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Suzuki Tried to Make a Comeback in the Early 2000s With a Bunch of Rebadged Daewoos

Remember Daewoo? No, not the cheap TV you bought from a thrift store in 2004 — the Korean automaker that in the 1990s enlisted college students to try to sell its cars to buyers on a budget. Predictably, the idea failed, but the cars eventually went to live a new life as Suzukis in the early 2000s.

In 2000, Suzuki dealers had just one vehicle to sell: the Vitara SUV. Five years later, its lineup had grown to six models, most of which it could thank Daewoo — and its parent, General Motors Korea — for.

Suzuki had supplied the company that would become Daewoo Motors with small vans and pickups beginning in the early 1980s, though none of these were intended for general consumer use. GM owned a small slice of Suzuki, and the Detroit giant used the Japanese company, better known for its motorcycles, to supply its dealers with small cars and SUVs generally sold as Geos. To repay its Japanese friend, GM lobbed three Daewoos into Suzuki showrooms in the U.S. Ironically, they were sold as Chevrolets in some global markets. Yes, GM used to be really weird.

This is akin to borrowing Tupperware from your neighbor and reciprocating by allowing them to use your vacuum. You’d barely notice that your Hoover was on loan, just like most consumers didn’t notice that Suzuki now had compact and midsize sedans and a hatchback that were built in South Korea.

To jog your memory, here they are.

2005-2008 Suzuki Reno

2005-2008 Suzuki Reno

Named after the Biggest Little City in America (or maybe the French actor who co-starred in “Ronin”), the Reno was a 5-door hatchback that started at about $14,000. It made use of a 126-hp 2.0-liter inline 4 and could be had with a manual or an automatic transmission.

Its nearest competitors included the Hyundai Elantra GT and the Ford Focus hatchback. Base prices were in line with the new-for-2005 Elantra GT, which caused something of a stir when the Reno hit the road for $15,300 with standard leather seats. About $15,800 bought a Reno LX with a sunroof but cloth upholstery. Oh, the choices! Find a Suzuki Reno for sale

2004-2008 Suzuki Forenza

2004-2008 Suzuki Forenza

The companion to the Reno was the Forenza sedan and wagon, which shared the hatchback’s engine and front-end styling. The sedan’s three rear windows recalled the Audi A6, but only at the briefest of glances through the smudgiest of glasses.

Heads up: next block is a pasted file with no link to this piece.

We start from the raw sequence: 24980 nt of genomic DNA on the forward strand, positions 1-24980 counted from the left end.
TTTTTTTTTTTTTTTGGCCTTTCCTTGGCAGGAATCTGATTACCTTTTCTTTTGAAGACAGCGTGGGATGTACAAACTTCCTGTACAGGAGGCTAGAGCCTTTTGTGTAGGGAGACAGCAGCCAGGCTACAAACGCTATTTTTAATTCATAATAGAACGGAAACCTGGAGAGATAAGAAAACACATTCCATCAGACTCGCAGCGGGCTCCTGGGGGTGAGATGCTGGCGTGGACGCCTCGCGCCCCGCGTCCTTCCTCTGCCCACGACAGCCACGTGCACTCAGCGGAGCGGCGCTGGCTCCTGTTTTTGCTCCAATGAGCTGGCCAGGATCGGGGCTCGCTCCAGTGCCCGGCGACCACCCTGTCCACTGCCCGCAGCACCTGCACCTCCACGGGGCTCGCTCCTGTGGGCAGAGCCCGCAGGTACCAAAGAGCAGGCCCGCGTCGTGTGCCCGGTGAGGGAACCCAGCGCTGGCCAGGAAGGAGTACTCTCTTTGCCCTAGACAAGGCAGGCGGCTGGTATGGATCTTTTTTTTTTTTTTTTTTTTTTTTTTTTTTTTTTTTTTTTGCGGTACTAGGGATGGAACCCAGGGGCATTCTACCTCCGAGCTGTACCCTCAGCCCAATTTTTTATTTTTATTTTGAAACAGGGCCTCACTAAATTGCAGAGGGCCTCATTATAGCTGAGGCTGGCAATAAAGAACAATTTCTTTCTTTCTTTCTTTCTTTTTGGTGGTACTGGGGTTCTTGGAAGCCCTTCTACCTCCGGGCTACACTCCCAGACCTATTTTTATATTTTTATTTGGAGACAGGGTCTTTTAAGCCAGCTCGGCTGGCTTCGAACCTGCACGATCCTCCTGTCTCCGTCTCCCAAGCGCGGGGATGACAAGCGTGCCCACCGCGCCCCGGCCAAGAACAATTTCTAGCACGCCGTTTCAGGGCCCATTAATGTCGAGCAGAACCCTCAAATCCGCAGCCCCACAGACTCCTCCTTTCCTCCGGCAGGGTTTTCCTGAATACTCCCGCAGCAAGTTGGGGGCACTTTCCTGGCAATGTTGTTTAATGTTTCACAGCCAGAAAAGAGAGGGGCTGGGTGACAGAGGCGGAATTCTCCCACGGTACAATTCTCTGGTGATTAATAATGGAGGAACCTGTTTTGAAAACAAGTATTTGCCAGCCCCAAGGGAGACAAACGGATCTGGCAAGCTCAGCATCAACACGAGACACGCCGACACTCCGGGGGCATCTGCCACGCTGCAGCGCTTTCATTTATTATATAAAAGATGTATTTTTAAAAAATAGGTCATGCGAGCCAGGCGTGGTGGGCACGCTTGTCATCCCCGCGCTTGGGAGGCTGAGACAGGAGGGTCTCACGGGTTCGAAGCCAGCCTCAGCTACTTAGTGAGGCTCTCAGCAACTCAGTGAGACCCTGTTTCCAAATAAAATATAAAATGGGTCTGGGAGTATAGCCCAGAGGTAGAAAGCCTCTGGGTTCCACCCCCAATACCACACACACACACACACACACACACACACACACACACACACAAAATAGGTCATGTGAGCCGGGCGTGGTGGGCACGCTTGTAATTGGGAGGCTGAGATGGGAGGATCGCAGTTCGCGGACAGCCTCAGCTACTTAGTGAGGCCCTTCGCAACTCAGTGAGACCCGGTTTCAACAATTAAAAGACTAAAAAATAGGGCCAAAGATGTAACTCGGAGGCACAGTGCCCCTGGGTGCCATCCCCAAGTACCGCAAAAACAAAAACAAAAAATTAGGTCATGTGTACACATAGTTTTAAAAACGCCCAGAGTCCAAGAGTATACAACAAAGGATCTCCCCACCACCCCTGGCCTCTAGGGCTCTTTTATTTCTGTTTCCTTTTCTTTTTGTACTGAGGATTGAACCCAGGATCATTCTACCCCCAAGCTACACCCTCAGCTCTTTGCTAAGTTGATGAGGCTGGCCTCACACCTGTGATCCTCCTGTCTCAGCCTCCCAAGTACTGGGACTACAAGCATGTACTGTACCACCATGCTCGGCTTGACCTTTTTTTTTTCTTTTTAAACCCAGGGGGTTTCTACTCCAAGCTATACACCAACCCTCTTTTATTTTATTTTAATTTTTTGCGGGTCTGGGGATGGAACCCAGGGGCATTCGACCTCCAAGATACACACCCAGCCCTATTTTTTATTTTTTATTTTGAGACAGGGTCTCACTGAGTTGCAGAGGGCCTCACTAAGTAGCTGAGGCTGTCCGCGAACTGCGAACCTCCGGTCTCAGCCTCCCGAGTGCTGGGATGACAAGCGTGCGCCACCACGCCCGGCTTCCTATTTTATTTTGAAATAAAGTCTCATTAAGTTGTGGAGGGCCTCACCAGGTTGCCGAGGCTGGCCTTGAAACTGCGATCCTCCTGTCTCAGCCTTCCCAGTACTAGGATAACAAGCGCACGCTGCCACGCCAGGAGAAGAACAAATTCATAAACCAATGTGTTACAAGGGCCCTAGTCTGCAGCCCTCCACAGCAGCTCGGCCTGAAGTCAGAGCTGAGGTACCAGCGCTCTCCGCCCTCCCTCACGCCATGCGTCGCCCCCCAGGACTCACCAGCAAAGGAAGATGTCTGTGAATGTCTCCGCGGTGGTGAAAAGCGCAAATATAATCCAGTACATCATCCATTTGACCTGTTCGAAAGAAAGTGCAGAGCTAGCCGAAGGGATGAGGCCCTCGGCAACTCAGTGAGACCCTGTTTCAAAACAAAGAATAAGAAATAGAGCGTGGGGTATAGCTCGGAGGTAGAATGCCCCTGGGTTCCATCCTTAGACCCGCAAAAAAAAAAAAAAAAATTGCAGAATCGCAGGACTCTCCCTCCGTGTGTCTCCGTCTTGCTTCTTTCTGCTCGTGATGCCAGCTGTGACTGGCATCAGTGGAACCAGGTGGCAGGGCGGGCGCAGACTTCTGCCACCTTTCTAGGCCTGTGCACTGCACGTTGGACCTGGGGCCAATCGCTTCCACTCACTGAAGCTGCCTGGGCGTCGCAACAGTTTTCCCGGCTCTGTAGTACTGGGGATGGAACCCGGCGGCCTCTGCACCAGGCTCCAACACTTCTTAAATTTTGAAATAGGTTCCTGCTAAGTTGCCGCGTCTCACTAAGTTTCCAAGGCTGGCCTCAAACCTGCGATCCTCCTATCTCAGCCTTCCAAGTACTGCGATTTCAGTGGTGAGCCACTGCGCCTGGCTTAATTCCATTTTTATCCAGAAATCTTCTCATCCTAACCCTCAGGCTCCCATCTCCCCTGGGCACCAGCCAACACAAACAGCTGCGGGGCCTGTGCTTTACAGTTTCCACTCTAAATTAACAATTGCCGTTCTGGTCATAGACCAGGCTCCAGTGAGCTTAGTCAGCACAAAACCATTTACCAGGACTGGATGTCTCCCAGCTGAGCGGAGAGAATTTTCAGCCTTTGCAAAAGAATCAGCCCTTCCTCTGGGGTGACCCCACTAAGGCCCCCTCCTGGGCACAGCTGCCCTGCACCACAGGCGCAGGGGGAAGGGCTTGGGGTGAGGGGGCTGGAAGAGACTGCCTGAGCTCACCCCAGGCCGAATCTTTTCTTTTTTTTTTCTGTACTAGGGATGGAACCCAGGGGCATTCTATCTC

The Forenza came in the same three trim levels — S, LX and EX — as the Reno, though the $18,000 EX wagon was the spendiest of the lot. Toward the end of the Forenza/Reno lineup’s run, the trim levels were shuffled to Base, Convenience and Popular, prices were lowered and formerly optional features, such as leather upholstery and alloy wheels, were dropped. Find a Suzuki Forenza for sale

2004-2006 Suzuki Verona

2004-2006 Suzuki Verona

Verona is a lovely city in Italy, a short train ride from Venice and chock-full of Roman edifices not sinking into the ocean. The Verona was also the most ambitious of the three Daewukis made, and its was the only price that would exceed $20,000 ($20,500 for the tony EX with optional traction control in 2004). Its bones are essentially the Daewoo Leganza, a car that was reportedly, allegedly, supposedly and unbelievably penned by Giorgetto Giugiaro. (See also: the Maserati Ghibli, the Iso Grifo, the Volkswagen Golf Mk1 and the DeLorean).

A 2.5-liter V6 rated at just 155 hp was underhood, and it was only teamed with a 4-speed automatic transmission. Performance and thirst were low and high, respectively. The Verona was scrapped after just three model years and is a rare sight today, though it was briefly sold as the Chevrolet Epica in Canada and is somewhat more common where the maple syrup flows. Find a Suzuki Verona for sale

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  1. I had one of those Verona’s….back in the day it had more standard features than the Mazda 6, the Camry, Accord, and Altima at a lower price point.  Nice offering from Suzuki but they couldn’t survive the competition.  Still offering motorcycles and marine engines…

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Andrew Ganz
Andrew Ganz
Andrew Ganz is an author specializing in helping in-market consumers get the most bang for their buck -- and the best car, while they're at it. When not virtually shopping for new and used cars, Andrew can probably be found under the hood of a vintage classic that's rapidly losing fluids.

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